Don't reduce them to "decimal", convert them to numbers (hex), multiply them and convert back to hexadecimal representation (sprintf):
`perl -wle "print sprintf '%08x', hex(shift)*hex(shift)" 12340f 33
`
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The OP wants to "convert to decimal" representation, which is the wrong terminology IMO.
Thinking about numbers in terms of their representational basis is wrong - just because `print` converts numbers to their representation in decimal, that doesn't mean they are still numbers ;)
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There is a wrong understanding in your post.
Numbers exist independently of their (hexadecimal, decimal or other) representations.
From Perldoc: hex interprets EXPR as a hex string and returns the corresponding value.
The hex function *converts a string into a number*, it does not convert an hex number into a decimal number (even though if you print the output of `hex`, it will be printed as a decimal number, this does not imply that they're stored as decimal numbers, as this is irrelevant, they are stored as numbers).
Now, if you want to multiply numbers, they have some how to be numbers. So you need *to convert your strings into numbers* (not decimal or hexadecimal numbers), or at least something that Perl understands as numbers. So converting your hexadecimal strings to numbers is the right way to do it. And, once you've done that, you can multiply your numbers, and then print out the resulting number *value* in any representation you wish, including hexadecimal representation or any other one.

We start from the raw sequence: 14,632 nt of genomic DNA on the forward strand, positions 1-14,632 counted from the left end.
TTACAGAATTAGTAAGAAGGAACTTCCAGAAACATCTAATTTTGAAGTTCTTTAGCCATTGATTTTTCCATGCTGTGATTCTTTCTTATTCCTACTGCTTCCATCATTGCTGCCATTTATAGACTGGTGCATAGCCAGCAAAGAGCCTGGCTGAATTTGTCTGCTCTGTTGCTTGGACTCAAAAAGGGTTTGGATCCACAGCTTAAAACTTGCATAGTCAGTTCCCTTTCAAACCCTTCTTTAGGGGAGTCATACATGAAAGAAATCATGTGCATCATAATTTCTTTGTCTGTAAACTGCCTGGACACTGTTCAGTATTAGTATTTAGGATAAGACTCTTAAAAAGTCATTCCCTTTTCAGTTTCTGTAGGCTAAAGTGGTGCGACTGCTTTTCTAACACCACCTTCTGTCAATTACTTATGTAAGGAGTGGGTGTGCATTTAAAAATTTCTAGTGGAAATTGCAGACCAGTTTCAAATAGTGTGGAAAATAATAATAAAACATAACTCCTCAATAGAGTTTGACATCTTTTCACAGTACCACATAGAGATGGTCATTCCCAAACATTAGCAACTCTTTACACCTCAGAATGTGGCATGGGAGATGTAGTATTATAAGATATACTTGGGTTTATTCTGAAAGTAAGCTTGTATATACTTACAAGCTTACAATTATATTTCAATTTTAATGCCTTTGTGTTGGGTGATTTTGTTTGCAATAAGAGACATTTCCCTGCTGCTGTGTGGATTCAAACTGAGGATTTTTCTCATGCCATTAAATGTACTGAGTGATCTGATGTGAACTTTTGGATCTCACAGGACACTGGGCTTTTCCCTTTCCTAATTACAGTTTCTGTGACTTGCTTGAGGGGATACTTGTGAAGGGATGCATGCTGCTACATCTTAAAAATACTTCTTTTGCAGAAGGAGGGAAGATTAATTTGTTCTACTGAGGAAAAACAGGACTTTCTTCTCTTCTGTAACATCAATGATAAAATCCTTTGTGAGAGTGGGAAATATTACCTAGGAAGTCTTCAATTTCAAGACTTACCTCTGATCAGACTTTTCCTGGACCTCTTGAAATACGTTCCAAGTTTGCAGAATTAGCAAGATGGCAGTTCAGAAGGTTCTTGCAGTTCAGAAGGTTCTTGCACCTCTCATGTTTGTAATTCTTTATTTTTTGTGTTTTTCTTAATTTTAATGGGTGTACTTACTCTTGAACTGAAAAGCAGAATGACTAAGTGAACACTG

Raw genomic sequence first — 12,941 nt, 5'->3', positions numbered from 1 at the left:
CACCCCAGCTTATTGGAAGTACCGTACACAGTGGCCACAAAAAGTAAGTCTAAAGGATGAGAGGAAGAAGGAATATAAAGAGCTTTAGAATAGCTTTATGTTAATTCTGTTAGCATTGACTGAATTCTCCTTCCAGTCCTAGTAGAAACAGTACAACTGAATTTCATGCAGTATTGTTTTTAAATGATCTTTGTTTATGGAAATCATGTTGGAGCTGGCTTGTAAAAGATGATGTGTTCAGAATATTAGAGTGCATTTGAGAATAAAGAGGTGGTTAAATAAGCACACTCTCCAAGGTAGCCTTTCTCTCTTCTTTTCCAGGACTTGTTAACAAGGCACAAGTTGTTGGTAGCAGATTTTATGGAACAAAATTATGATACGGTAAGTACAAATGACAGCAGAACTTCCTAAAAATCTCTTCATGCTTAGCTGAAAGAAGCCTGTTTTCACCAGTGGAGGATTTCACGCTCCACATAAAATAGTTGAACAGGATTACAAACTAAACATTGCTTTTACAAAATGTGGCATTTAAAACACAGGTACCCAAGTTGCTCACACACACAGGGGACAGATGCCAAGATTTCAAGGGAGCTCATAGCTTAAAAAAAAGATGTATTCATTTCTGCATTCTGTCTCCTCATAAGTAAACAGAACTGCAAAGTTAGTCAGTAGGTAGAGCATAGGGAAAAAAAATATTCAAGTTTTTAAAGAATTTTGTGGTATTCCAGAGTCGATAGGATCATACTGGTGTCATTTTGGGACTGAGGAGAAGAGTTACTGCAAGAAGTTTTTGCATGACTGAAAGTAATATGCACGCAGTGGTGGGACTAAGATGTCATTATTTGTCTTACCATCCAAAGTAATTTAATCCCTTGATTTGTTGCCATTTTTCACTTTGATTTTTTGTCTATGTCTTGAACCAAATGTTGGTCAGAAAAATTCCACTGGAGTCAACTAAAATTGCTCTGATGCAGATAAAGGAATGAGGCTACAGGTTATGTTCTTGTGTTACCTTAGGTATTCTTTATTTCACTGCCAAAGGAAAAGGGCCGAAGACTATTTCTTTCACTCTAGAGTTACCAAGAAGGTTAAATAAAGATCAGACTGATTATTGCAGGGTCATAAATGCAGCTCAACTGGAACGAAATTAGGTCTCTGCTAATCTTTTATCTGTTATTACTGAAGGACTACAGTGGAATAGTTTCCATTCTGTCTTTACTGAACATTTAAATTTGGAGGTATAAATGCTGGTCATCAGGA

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First, that's exactly the right answer.
To quibble a little bit, computers don't manipulate numbers in the abstract, they store them in binary. (You can just say "internal representation" if you want to pretend that anyone is using a non-binary computer.)
Now I'm just getting silly. You could, technically, write code to multiply numbers by directly working on their (decimal or hex) string representations, using the grade school long-form method. It would be a million times slower, because you're emulating something the computer can do in one instruction, but you could do it.
So, once again, listen to Laurent. Put the numbers in a form the computer can work with easily, let it do its magic, then convert them back to the form you want to look at.
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This is a very common misunderstanding. Common English usage does not distinguish between 'number' (the abstract concept) and 'numeral' (a representation of a number). In the rare cases where it makes a difference, we often get confused. Your use of 'value' solves the problem nicely.
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